6 Limbs Of Indian Art: Shadanga
Indian paintings are indisputably India’s pride. Their remarkable history holds treasures for people to appreciate and adore. Some of the earliest Indian paintings are done in the form of Parietal art or rock paintingwhich can be seen in places like Bhimbetka. Apart from this, one cannot deny the mesmerismthat is present in the paintings of Ajanta and Ellora Caves that were created by Buddhist Monks. These are generally considered to be from 5500 BC.The art that now ornaments every place, walls of homes and offices was previously ignored as primitive form of expression.
After the 20th century, some great scholars like Arabindranath Tagore and other began their research and brought a new art style in practice which was influenced by Indian art form. This art form praised the value of Indian folk paintings.
In the 1st century BC, India art was introduced to the six prime principles of the art, known as ‘Shadanga’ or the ‘Six Limbs’ of painting. These limbs were actually six different points which emphasized what all artists needed to infuse in their artworks to achieve greater effect and appeal. Let’s explore more about the ‘Six limbs’ in the form of a shloka that have modified Indian art all these years:
Sadrishyam varnakabhangam iti chitram shadakam ||”
- Rupa-bheda(multiplicity of form): Rupa is a Hindi word which means ‘beauty’ or ‘form’whereas Bheda is a word of Sanskrit origin which mean ‘distinction’ or ‘difference’. Rupa-bheda basically imparts knowledge about understandingthe special characteristics of things –living or non-living; say, thedifferences in appearancesof subjects of thepainting.The study and practice of Rupa-bhedaenable us to see and depicts things as they are and as they appear visually.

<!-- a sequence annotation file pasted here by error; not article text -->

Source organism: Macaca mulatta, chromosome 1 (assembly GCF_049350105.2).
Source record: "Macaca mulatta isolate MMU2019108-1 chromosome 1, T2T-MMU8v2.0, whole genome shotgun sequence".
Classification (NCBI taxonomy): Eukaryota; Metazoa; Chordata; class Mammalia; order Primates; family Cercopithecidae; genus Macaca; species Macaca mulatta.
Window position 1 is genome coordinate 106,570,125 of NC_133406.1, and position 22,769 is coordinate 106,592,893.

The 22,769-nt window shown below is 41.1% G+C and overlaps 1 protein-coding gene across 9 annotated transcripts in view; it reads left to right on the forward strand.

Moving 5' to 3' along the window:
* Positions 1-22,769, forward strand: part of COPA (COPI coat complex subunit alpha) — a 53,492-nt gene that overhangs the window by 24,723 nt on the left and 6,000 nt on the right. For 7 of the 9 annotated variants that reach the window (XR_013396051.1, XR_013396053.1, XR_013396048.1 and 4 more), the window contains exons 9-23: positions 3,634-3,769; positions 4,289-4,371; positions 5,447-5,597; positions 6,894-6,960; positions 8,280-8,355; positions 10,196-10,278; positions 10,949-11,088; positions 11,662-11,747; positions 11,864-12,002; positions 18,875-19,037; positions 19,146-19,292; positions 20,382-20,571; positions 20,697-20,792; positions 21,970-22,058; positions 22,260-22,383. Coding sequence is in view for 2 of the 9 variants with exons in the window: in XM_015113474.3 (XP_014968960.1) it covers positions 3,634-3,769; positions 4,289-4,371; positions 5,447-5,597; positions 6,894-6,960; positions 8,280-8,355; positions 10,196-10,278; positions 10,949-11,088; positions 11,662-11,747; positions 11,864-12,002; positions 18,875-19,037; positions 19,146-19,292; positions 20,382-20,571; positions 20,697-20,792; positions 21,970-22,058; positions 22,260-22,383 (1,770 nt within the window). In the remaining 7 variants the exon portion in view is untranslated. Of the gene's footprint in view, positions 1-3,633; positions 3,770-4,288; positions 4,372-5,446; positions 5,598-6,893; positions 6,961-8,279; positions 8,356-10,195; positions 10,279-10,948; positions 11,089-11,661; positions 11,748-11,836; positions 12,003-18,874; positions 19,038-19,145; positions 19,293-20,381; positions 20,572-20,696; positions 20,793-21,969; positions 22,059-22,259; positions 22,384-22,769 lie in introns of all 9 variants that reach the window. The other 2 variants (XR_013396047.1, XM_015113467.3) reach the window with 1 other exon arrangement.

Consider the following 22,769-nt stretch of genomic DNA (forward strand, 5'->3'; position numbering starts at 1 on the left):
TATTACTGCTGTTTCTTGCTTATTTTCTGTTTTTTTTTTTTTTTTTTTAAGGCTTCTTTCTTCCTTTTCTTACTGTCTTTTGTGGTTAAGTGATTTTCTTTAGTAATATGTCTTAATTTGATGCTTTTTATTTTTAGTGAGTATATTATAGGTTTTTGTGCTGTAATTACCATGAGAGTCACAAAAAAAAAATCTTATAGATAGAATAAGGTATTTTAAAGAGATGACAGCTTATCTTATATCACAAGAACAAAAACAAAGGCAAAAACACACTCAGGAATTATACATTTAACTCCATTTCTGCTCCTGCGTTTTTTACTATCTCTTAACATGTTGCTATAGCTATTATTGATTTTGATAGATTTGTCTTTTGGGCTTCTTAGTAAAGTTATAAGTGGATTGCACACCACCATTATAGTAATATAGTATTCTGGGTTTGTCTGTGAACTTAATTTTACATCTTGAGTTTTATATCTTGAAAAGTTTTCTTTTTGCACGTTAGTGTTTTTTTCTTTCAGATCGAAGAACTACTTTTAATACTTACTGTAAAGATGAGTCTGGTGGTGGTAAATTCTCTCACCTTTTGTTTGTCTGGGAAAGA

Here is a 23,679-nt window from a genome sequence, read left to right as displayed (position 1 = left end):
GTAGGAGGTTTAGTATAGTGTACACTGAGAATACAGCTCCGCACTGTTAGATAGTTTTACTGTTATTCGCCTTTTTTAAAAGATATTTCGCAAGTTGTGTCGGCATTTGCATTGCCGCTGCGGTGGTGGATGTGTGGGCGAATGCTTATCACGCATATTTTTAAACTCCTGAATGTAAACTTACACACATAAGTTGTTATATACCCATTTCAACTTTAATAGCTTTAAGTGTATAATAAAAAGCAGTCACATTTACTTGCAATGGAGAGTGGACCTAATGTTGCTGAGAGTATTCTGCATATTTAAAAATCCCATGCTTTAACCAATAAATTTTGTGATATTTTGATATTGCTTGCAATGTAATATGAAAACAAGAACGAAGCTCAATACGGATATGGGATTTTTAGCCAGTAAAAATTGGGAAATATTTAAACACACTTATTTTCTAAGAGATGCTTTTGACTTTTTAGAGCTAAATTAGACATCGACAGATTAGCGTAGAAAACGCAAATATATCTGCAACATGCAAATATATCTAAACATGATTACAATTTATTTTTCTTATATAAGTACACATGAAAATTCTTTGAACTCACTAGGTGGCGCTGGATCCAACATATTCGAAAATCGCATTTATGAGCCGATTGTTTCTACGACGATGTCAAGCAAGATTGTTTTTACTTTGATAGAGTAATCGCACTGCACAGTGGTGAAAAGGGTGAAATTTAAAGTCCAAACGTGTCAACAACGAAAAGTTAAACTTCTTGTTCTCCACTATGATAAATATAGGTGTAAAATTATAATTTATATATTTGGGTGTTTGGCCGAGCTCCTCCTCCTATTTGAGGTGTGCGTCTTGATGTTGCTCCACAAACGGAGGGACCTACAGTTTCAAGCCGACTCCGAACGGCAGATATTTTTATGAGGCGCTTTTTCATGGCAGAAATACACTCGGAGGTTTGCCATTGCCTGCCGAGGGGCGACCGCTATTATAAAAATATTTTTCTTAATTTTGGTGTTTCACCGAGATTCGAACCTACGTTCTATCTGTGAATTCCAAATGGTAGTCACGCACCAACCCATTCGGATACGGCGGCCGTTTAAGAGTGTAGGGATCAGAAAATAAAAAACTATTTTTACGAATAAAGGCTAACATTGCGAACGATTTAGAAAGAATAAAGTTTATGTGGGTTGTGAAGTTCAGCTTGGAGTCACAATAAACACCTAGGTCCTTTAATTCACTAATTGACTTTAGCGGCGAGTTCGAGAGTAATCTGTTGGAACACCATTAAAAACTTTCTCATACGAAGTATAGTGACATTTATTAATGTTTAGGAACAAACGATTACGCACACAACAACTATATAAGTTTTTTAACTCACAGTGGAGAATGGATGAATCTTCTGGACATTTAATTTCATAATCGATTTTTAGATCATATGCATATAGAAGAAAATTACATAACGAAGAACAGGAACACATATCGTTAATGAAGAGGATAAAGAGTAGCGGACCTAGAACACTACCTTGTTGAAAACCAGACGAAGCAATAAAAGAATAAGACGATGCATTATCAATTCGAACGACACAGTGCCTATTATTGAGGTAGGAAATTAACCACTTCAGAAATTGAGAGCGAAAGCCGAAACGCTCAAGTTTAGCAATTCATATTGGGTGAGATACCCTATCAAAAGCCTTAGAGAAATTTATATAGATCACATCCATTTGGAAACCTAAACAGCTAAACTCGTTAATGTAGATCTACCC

- As Indian Paintings entails a number of themes, like ancient tradition, culture, and heritage, it becomes crucial to understand- How to depict the subject of the painting in its true form? And, this can be done by analyzing the forms given to us by our five senses, our soul, and mind.
- Pramanam(proportion): Pramāṇa is the word derived from the Sanskrit root, which means acquiring true knowledge. With reference to Indian philosophy, it is something by which one can obtain accurate or near accurate knowledgeabout the world. In the field of Art, Pramanaassists us to recognize significantaspects ofa painting. It also helps us to find the true subject of the painting whereas, for the artist, it’s a way to bring out the accurate perception, measure, and structure in the painting. Parmana provides a means to maintain a balancewithin the figure and also in its relation to other figures; and to the painting as a whole.
- Bhava(Disposition of feelings): Many Indian paintings depict human figures where their facial expressions play a significant role. Bhava is a technique which helps an artist to understand and paint the exact facial expressions or state of mind, which is translated as feeling, emotion or devotion as the artist create emotional energies through paintings. It won’t be an exaggeration to say that Bhava gives meanings to Indian paintings by giving them an expression of character which fulfills the meaning of the painting.
- Lavanya-Yojanam(Grace in Art): Lanvanya-Yojanam is the word with Sanskrit origin, which means ways to infuse grace in the piece of art. It adds a touch of panache to upsurge the beauty of Indian paintings. Itnot only enhances the beauty of the character but also adds grace to the environment. Lanvanya-Yojanam enables artists to showcase the beauty that can be rendered and felt inthe appearance of their work.
- Sadrishyam(Similitude):Sadrishyam means the recognition of an actual form and creating it exactly same or similar to the real form or idea, i.e. a peacock painting should look like a painting of a peacock, and not like that of any other bird or animal.
- Varnikabhanga(Color Scheme): It’s a technique that had been practiced by the artisans for ages. It tells them theright artistic manner of using the brush and colors as they lend soul to mesmerizing Indian paintings. In the hands of a prominent artist, even ordinary colors pronounce extraordinary exuberance because beauty is not in the colors; it’s because of the way they are used in the painting.
These six limbs are still being practiced by Indian artists.